Monday, September 8, 2008

WE WALK BY FAITH

In matters of faith, as in all of life it is only from hindsight that one can really see clearer patterns emerging. Hindsight is often 20-20. And from one’s present vantage point, the road ahead is rarely clear and the direction one would like his life to take is usually uncertain. With enough faith and trust, however, the vagueness of one’s starting point, as well as the often overwhelming darkness of the path ahead, can not only be borne with courage, but actually overcome and transformed into a source of great personal growth. One then not only survives the uncertainty, he can even thrive on account of it.

This is all the more true of one who seeks to minister to God’s people by following closely in the footsteps of Christ. He needs to be both active and patient in living the challenges and difficulties of his calling, whatever shape or form these may take in daily life. He must be an “active” participant, because discerning the will of God does not amount to passively waiting for things to unfold or to merely react when they do. And yet he should also be “patient”, because the process of discernment moves not only from darkness into light, but from clarity to greater clarity as well. This reminds me of a hymn we used to sing at evening prayer at the seminary in Belgium, part of it went:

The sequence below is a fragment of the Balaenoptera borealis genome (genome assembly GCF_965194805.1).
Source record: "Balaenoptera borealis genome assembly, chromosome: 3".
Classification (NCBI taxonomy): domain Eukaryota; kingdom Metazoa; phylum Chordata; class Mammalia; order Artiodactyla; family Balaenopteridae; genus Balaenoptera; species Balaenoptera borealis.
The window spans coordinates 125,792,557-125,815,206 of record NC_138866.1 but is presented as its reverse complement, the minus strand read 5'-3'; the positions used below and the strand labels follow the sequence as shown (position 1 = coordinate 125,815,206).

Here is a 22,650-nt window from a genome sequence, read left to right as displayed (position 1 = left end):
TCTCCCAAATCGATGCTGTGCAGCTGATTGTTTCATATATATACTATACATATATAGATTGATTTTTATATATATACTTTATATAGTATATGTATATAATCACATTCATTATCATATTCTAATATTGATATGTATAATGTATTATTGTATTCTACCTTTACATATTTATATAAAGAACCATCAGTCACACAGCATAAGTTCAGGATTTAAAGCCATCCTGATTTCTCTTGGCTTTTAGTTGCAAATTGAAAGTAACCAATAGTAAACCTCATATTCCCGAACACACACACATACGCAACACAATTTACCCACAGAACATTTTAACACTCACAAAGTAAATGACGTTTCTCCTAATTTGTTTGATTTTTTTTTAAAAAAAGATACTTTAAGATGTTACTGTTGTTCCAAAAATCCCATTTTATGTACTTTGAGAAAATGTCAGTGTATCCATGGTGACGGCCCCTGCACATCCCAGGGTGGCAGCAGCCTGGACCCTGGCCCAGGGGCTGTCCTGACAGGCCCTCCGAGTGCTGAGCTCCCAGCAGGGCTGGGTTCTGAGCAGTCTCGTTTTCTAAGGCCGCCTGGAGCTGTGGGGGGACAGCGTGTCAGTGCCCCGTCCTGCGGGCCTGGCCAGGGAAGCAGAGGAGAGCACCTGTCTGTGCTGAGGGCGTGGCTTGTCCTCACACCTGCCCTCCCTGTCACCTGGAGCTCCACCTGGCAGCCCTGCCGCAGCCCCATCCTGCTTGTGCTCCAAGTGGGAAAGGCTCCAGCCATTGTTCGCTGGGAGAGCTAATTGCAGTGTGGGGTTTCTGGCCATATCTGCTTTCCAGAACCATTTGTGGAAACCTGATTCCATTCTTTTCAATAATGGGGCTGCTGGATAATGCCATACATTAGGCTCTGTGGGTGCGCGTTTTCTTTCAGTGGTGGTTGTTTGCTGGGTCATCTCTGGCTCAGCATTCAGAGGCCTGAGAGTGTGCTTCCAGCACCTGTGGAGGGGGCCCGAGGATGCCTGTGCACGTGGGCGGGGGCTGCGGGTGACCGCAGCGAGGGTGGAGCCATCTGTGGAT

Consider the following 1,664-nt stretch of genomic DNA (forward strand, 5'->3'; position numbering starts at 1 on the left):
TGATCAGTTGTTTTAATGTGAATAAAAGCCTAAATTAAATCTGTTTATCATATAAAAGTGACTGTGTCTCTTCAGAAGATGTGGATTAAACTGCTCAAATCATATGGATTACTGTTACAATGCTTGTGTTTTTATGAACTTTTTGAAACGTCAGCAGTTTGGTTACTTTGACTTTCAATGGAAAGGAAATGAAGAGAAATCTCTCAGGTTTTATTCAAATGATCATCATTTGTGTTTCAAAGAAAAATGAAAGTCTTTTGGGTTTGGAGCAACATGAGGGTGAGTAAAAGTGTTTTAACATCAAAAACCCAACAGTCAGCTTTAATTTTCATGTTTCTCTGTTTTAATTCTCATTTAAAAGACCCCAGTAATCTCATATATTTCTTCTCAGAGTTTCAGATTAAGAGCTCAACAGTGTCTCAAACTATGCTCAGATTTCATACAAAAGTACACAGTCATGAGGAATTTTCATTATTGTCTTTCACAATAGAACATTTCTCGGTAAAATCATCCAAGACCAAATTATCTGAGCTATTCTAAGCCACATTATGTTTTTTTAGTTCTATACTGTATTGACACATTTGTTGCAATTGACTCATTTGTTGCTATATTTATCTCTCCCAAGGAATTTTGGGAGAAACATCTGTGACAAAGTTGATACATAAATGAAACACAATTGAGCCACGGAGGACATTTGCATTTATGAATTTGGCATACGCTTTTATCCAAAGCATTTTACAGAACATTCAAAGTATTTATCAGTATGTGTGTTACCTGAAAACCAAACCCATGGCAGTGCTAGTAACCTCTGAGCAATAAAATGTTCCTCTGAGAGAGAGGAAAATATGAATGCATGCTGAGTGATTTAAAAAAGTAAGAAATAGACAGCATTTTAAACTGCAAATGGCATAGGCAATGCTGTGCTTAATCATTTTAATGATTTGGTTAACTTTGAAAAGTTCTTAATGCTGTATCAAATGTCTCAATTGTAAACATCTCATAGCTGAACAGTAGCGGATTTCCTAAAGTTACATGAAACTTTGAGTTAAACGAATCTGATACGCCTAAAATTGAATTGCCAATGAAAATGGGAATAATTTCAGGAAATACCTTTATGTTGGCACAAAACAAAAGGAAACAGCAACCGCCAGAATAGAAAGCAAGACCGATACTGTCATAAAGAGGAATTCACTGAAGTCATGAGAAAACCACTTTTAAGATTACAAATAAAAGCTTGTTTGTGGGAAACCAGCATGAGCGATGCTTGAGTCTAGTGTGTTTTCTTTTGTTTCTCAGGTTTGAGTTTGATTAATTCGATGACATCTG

“We walk by faith and not by sight, no gracious words we hear
of him who spoke as none e’er spoke. But we believe him near.
We may not touch his hands or side, nor follow where he trod,
but in his promise we rejoice, and cry ‘My Lord and God’.”

Things will not always be clear, especially at the beginning of our adventure in seminary formation, one that is really a journey into the heart of Christ. In fact for some, there is much in the entire journey that would seem dark, difficult, and at certain moments, even impossible. We only have to recall God’s call to Abraham who was well-established and doing well in his homeland when God called him and promised to make him the father of many nations (Gen 12:1-3). Not only was the invitation difficult as it meant going into completely unknown territory, but to compound matters, many years later, we find Abraham still childless and wondering out loud how he could possibly be the “Father of many nations” when he remained without even one heir: “O Lord God, what good will your gifts be, if I keep on being childless?” (Gen 15: 2)

In God’s own time, however, Abraham did have a child, two of them in fact. And the rest of course is history. For those of us who wish to follow Christ, the lesson of Abraham’s call and his adventure from terra firma into terra incognita serves as a reminder that challenging, difficult, and sometimes gut-wrenching as the needed response to God’s invitation might be, there is always joy and gladness that awaits those who put their trust in a God who keeps his promises, however long it sometimes seems to take him. Of the faith, hope, and trust that a follower of Christ needs to have, no truer words were spoken than those of St. Paul:

“Eye has not seen, nor ear heard…the things which God has prepared for those who love him”. (I Cor 2:9)

"The Kingdom of Heaven is a condition of the heart." (Friedrich Nietzsche)